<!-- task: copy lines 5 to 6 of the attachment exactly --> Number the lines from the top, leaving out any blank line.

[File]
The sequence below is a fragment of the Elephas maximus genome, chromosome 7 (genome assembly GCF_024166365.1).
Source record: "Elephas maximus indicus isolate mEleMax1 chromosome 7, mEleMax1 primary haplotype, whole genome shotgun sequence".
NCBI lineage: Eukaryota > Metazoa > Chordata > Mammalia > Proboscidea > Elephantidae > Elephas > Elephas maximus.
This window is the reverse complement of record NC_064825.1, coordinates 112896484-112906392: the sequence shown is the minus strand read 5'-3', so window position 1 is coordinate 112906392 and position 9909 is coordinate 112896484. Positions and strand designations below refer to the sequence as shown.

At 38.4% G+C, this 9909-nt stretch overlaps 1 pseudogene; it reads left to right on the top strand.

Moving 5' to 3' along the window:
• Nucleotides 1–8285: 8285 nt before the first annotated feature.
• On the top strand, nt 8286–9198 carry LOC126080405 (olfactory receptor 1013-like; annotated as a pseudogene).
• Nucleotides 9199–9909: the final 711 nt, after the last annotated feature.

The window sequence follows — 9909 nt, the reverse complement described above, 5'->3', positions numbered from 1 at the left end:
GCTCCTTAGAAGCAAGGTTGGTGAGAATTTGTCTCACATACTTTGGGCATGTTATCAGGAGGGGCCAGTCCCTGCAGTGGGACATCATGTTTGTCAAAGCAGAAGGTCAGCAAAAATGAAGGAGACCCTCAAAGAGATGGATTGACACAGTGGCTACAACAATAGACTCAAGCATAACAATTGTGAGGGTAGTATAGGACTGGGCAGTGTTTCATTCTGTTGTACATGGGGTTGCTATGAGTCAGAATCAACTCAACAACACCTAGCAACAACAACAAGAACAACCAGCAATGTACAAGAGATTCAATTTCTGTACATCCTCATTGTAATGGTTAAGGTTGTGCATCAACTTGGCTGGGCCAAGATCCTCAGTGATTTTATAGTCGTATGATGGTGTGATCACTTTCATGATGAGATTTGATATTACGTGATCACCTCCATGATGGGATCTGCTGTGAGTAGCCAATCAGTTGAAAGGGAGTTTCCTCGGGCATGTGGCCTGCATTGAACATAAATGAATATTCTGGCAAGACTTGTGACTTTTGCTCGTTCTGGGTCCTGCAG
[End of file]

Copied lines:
At 38.4% G+C, this 9909-nt stretch overlaps 1 pseudogene; it reads left to right on the top strand.

Moving 5' to 3' along the window: